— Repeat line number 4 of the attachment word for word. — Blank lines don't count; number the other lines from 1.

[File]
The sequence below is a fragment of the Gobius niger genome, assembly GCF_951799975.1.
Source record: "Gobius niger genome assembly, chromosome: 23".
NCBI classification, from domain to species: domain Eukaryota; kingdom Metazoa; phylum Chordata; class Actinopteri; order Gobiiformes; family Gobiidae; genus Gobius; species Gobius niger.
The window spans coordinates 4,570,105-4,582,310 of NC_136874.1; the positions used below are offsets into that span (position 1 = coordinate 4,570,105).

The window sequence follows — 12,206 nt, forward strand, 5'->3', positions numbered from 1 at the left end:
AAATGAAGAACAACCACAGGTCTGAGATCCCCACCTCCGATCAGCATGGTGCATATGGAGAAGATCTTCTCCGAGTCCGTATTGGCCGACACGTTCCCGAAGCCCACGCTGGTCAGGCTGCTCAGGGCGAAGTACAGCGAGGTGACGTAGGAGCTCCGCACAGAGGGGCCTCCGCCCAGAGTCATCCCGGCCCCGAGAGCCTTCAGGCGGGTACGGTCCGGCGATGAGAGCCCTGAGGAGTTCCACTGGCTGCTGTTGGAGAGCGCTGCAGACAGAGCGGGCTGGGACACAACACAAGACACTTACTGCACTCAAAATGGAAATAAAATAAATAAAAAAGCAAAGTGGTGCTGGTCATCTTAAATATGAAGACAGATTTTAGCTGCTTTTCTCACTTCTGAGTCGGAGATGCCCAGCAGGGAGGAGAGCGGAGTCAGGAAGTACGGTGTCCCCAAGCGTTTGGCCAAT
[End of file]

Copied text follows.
The window spans coordinates 4,570,105-4,582,310 of NC_136874.1; the positions used below are offsets into that span (position 1 = coordinate 4,570,105).